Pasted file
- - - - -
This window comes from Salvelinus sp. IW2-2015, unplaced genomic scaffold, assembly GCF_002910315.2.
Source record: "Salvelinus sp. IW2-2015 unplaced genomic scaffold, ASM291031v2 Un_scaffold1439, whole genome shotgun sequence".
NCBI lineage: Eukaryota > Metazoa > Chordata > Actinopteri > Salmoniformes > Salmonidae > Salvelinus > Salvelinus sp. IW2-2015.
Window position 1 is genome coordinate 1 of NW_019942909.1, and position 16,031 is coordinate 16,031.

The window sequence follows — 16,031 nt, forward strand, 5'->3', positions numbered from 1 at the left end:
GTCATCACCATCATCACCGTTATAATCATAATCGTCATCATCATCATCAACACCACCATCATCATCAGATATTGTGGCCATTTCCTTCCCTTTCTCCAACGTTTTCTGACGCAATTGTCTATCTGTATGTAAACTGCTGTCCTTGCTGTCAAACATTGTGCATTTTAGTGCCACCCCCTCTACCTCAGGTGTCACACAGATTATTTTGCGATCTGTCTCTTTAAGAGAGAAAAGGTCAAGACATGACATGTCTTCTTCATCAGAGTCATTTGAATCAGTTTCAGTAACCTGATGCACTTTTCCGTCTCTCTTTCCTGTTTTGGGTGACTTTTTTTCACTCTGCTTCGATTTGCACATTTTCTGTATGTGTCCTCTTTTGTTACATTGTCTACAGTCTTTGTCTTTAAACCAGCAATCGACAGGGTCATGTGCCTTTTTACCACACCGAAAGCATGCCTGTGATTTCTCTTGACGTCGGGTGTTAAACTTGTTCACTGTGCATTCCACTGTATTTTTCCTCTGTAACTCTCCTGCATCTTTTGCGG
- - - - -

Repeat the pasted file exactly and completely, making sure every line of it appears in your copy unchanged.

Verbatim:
This window comes from Salvelinus sp. IW2-2015, unplaced genomic scaffold, assembly GCF_002910315.2.
Source record: "Salvelinus sp. IW2-2015 unplaced genomic scaffold, ASM291031v2 Un_scaffold1439, whole genome shotgun sequence".
NCBI lineage: Eukaryota > Metazoa > Chordata > Actinopteri > Salmoniformes > Salmonidae > Salvelinus > Salvelinus sp. IW2-2015.
Window position 1 is genome coordinate 1 of NW_019942909.1, and position 16,031 is coordinate 16,031.

The window sequence follows — 16,031 nt, forward strand, 5'->3', positions numbered from 1 at the left end:
GTCATCACCATCATCACCGTTATAATCATAATCGTCATCATCATCATCAACACCACCATCATCATCAGATATTGTGGCCATTTCCTTCCCTTTCTCCAACGTTTTCTGACGCAATTGTCTATCTGTATGTAAACTGCTGTCCTTGCTGTCAAACATTGTGCATTTTAGTGCCACCCCCTCTACCTCAGGTGTCACACAGATTATTTTGCGATCTGTCTCTTTAAGAGAGAAAAGGTCAAGACATGACATGTCTTCTTCATCAGAGTCATTTGAATCAGTTTCAGTAACCTGATGCACTTTTCCGTCTCTCTTTCCTGTTTTGGGTGACTTTTTTTCACTCTGCTTCGATTTGCACATTTTCTGTATGTGTCCTCTTTTGTTACATTGTCTACAGTCTTTGTCTTTAAACCAGCAATCGACAGGGTCATGTGCCTTTTTACCACACCGAAAGCATGCCTGTGATTTCTCTTGACGTCGGGTGTTAAACTTGTTCACTGTGCATTCCACTGTATTTTTCCTCTGTAACTCTCCTGCATCTTTTGCGG